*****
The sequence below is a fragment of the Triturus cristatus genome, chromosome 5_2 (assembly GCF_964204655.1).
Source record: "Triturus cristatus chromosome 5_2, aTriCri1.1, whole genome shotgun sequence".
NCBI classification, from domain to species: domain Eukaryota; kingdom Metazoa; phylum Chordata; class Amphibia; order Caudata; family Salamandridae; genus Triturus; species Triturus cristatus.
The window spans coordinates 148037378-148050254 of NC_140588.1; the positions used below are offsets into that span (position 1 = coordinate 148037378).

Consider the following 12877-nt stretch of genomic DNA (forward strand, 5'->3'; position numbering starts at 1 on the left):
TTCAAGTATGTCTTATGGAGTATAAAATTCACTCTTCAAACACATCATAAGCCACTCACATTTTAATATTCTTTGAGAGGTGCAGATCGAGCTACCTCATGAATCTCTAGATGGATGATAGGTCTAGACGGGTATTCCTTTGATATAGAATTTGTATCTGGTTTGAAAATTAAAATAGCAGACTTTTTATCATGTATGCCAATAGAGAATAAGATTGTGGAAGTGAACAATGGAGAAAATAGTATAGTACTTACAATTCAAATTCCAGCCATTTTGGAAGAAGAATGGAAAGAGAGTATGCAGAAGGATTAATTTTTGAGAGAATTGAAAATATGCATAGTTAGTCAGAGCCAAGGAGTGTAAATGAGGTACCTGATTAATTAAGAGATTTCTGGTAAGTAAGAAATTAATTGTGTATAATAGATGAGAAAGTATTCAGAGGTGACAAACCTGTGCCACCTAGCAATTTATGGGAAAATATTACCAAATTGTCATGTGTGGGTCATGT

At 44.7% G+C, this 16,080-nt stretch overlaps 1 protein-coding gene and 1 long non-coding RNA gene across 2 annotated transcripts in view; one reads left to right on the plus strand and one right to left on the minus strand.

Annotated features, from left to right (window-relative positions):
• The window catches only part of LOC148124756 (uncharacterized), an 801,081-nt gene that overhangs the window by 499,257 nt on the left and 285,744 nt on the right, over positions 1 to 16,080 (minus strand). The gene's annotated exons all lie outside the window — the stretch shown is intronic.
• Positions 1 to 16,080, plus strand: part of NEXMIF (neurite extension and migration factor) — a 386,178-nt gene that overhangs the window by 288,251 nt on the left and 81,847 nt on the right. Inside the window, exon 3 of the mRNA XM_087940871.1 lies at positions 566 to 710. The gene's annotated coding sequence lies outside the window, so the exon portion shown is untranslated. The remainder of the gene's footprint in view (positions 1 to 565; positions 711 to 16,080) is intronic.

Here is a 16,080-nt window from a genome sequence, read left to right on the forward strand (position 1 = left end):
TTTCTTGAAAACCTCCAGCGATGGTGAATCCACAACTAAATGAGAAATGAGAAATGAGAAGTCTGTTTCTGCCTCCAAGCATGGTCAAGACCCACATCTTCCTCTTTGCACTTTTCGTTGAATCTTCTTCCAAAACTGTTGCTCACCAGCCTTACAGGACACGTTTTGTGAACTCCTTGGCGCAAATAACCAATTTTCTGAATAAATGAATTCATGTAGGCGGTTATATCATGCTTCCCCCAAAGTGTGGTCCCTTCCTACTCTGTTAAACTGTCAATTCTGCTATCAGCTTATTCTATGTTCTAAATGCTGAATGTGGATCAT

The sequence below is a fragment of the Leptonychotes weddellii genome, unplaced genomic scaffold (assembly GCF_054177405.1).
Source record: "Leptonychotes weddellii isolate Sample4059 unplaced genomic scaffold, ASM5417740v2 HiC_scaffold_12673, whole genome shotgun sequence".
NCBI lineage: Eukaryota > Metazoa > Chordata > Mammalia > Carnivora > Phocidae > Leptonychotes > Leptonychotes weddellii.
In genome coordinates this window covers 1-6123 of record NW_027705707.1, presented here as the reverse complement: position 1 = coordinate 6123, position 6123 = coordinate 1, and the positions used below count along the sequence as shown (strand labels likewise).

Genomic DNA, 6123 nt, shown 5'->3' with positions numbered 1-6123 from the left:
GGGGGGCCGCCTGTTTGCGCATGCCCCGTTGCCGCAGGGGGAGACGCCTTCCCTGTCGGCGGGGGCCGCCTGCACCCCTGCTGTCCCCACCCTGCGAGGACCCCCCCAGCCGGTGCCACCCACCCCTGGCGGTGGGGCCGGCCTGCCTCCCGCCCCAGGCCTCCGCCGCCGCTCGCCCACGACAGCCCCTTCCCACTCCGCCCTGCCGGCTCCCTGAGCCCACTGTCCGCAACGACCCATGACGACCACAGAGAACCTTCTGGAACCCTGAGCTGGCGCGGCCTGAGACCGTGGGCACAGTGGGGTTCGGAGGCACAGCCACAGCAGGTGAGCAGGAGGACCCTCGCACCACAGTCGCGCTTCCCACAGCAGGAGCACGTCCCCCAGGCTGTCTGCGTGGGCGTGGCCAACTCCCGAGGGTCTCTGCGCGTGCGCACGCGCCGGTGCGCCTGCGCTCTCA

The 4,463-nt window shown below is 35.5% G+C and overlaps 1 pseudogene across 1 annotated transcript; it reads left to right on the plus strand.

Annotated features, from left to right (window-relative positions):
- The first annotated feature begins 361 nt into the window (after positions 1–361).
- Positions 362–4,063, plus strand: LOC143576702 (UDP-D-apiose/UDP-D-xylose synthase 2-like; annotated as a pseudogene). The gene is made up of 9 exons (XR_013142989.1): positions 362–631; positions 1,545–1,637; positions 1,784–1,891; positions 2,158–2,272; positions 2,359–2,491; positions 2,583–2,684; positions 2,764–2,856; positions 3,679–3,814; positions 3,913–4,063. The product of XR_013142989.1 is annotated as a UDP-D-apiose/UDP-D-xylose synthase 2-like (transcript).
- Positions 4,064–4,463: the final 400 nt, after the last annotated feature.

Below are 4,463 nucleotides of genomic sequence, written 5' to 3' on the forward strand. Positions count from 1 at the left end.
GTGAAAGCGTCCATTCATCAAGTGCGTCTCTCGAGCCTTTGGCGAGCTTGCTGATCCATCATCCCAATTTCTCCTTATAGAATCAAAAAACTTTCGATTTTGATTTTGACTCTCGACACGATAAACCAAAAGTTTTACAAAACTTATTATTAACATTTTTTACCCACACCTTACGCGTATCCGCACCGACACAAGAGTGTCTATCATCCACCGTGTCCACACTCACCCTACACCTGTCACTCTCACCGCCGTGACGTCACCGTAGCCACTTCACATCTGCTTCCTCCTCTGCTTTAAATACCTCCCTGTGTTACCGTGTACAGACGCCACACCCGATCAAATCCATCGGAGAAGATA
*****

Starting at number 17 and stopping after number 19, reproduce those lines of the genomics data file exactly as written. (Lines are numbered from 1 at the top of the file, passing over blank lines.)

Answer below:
Genomic DNA, 6123 nt, shown 5'->3' with positions numbered 1-6123 from the left:
GGGGGGCCGCCTGTTTGCGCATGCCCCGTTGCCGCAGGGGGAGACGCCTTCCCTGTCGGCGGGGGCCGCCTGCACCCCTGCTGTCCCCACCCTGCGAGGACCCCCCCAGCCGGTGCCACCCACCCCTGGCGGTGGGGCCGGCCTGCCTCCCGCCCCAGGCCTCCGCCGCCGCTCGCCCACGACAGCCCCTTCCCACTCCGCCCTGCCGGCTCCCTGAGCCCACTGTCCGCAACGACCCATGACGACCACAGAGAACCTTCTGGAACCCTGAGCTGGCGCGGCCTGAGACCGTGGGCACAGTGGGGTTCGGAGGCACAGCCACAGCAGGTGAGCAGGAGGACCCTCGCACCACAGTCGCGCTTCCCACAGCAGGAGCACGTCCCCCAGGCTGTCTGCGTGGGCGTGGCCAACTCCCGAGGGTCTCTGCGCGTGCGCACGCGCCGGTGCGCCTGCGCTCTCA

The 4,463-nt window shown below is 35.5% G+C and overlaps 1 pseudogene across 1 annotated transcript; it reads left to right on the plus strand.